Unseen in 25 years, a new run of Edward Bond’s seminal play Saved has opened at London’s Lyric Hammersmith.
Infamous for its shocking scenes of abuse, the original 1960s production met with outraged response and was heavily censored. This groundbreaking new production triumphs by exploring the source of such vehemently hostile audience reaction – an unforgiving humanism that caused Bond to describe the play as ‘irresponsibly optimistic.’ Under the direction of Sean Holmes, with mesmeric performances from its cast, the audience is forced to confront their outrage at the deplorable acts of violence and, if not relate with, then at least understand the characters who commit them.
Saved is a vivid portrait of working class South London and, at its heart, a domestic environment governed by cyclical conflict. The play’s opening scene is a hilarious courting ritual between lead couple Pam (Lia Saville) and Len the lodger (the outstanding Morgan Watkins) which sets the tone with a brilliant blend of challenging silences, comedy and shock.
After Pam becomes pregnant, the relationship breaks down and by the time the baby arrives, Pam has a begun an obsessive relationship with the lewd and ambivalent Fred. Len refuses to leave the home at the indifference of Pam’s parents. Moments of audience sympathy interrupt grating rows and the appalling neglect of the baby, which culminates in its murder at the hands of Len and Fred’s yobbish friends with both men either directly or indirectly complicit.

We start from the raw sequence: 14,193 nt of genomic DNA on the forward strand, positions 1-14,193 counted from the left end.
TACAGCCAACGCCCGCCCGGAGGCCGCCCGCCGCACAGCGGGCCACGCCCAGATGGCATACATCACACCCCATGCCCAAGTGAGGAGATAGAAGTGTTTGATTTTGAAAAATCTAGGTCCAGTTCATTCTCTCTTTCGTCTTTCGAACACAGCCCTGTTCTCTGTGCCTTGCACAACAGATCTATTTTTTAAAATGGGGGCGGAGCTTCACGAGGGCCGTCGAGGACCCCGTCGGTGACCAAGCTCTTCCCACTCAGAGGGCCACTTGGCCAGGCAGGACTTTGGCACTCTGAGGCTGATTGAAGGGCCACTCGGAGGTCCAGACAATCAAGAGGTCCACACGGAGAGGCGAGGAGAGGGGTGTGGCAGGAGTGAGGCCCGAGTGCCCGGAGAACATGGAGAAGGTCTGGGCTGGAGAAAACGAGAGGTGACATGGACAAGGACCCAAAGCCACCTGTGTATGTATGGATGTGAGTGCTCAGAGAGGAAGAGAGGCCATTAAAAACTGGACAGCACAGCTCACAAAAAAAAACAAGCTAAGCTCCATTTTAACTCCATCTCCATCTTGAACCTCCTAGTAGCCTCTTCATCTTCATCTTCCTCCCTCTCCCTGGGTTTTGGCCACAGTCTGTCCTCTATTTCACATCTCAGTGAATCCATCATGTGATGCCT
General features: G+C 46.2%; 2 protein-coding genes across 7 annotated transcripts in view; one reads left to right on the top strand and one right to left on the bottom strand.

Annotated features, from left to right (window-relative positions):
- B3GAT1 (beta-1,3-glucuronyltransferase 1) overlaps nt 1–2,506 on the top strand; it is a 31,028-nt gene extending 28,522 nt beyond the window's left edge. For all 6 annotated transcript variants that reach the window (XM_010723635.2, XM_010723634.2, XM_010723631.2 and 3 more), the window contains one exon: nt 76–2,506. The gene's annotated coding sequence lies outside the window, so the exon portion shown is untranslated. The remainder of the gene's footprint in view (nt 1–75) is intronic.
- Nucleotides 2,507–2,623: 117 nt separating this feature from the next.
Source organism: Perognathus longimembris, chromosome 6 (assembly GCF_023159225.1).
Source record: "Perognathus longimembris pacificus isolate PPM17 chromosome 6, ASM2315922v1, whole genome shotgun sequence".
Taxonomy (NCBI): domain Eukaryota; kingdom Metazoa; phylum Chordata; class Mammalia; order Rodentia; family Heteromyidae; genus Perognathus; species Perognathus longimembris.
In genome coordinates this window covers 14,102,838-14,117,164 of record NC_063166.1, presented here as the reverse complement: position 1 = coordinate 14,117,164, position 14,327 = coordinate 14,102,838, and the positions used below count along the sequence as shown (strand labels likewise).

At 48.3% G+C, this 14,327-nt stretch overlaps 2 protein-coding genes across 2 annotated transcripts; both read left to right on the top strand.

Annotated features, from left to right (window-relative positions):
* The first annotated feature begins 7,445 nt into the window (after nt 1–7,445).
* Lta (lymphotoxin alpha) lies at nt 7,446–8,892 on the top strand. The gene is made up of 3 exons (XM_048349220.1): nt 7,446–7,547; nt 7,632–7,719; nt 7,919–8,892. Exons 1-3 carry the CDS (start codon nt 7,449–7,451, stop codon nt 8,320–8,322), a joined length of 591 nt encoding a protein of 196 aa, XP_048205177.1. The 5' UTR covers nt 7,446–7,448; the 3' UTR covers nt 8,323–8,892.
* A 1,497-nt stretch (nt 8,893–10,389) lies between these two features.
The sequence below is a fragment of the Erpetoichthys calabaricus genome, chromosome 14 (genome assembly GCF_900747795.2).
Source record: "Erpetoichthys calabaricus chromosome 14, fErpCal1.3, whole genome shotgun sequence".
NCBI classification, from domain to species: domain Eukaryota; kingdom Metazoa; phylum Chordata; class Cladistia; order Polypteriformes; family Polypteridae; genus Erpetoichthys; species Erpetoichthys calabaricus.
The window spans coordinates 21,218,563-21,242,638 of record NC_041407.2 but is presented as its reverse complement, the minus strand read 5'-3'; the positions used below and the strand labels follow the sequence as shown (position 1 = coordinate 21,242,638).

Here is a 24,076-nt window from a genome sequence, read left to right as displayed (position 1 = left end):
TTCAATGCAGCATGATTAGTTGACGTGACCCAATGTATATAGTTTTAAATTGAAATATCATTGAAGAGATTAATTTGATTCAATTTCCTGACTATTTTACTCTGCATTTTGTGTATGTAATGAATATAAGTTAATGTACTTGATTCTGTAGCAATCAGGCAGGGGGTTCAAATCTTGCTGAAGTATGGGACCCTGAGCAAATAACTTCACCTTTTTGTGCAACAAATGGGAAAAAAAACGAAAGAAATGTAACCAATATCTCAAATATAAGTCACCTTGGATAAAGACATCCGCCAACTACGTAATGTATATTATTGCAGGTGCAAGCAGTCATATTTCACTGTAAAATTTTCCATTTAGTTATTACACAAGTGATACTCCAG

Bond suggests the catalyst for his decision to allow a new production was the London rioting that incited a similar contrast of outrage and pleas to understand the youth: “in Saved the young men commit their murder in the park in order to regain their self-respect. Anyone who does not understand this cannot understand the contradictions and torments of living in a modern city.”
During rehearsals, i-D conducted an interview with Lia Saville as she revealed the intense, emotional engagement Saved demands from its actors. Following the traumatic turns of the plot, the characters must seem grotesquely malignant at the same time as inciting sympathy from the audience. There is no doubt the play succeeds at this: in a practically silent final scene the actors stare out at the audience in a kind of mutual understanding – underneath our antagonistic reaction lies a fear of ourselves and, much as we would gall at admitting it, we recognise them just as much as they recognise us.
See more from i-D online on Saved leading lady, Lea Saville here and catch the performance at The Lyric Hammersmith until 5th November.
Text: William Severs
Photography: Simon Kane